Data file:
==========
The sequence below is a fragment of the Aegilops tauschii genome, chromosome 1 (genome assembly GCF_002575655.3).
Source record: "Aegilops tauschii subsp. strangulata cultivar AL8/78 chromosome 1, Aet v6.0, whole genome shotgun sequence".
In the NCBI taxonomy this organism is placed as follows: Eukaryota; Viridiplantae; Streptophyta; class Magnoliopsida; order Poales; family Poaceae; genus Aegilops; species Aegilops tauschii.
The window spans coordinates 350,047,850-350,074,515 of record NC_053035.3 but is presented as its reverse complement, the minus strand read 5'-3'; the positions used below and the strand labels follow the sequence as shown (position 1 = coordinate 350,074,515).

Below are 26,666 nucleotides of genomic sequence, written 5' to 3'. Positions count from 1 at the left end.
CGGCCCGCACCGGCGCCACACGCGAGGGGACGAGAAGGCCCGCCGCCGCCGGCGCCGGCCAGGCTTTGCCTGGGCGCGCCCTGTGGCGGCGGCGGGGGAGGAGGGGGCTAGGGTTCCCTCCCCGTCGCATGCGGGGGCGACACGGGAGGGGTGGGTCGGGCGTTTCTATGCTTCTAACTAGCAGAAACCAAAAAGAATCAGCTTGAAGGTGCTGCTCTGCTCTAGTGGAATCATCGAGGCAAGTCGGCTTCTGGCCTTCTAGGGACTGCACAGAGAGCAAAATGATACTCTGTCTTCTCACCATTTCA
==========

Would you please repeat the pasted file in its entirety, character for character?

The sequence below is a fragment of the Aegilops tauschii genome, chromosome 1 (genome assembly GCF_002575655.3).
Source record: "Aegilops tauschii subsp. strangulata cultivar AL8/78 chromosome 1, Aet v6.0, whole genome shotgun sequence".
In the NCBI taxonomy this organism is placed as follows: Eukaryota; Viridiplantae; Streptophyta; class Magnoliopsida; order Poales; family Poaceae; genus Aegilops; species Aegilops tauschii.
The window spans coordinates 350,047,850-350,074,515 of record NC_053035.3 but is presented as its reverse complement, the minus strand read 5'-3'; the positions used below and the strand labels follow the sequence as shown (position 1 = coordinate 350,074,515).

Below are 26,666 nucleotides of genomic sequence, written 5' to 3'. Positions count from 1 at the left end.
CGGCCCGCACCGGCGCCACACGCGAGGGGACGAGAAGGCCCGCCGCCGCCGGCGCCGGCCAGGCTTTGCCTGGGCGCGCCCTGTGGCGGCGGCGGGGGAGGAGGGGGCTAGGGTTCCCTCCCCGTCGCATGCGGGGGCGACACGGGAGGGGTGGGTCGGGCGTTTCTATGCTTCTAACTAGCAGAAACCAAAAAGAATCAGCTTGAAGGTGCTGCTCTGCTCTAGTGGAATCATCGAGGCAAGTCGGCTTCTGGCCTTCTAGGGACTGCACAGAGAGCAAAATGATACTCTGTCTTCTCACCATTTCA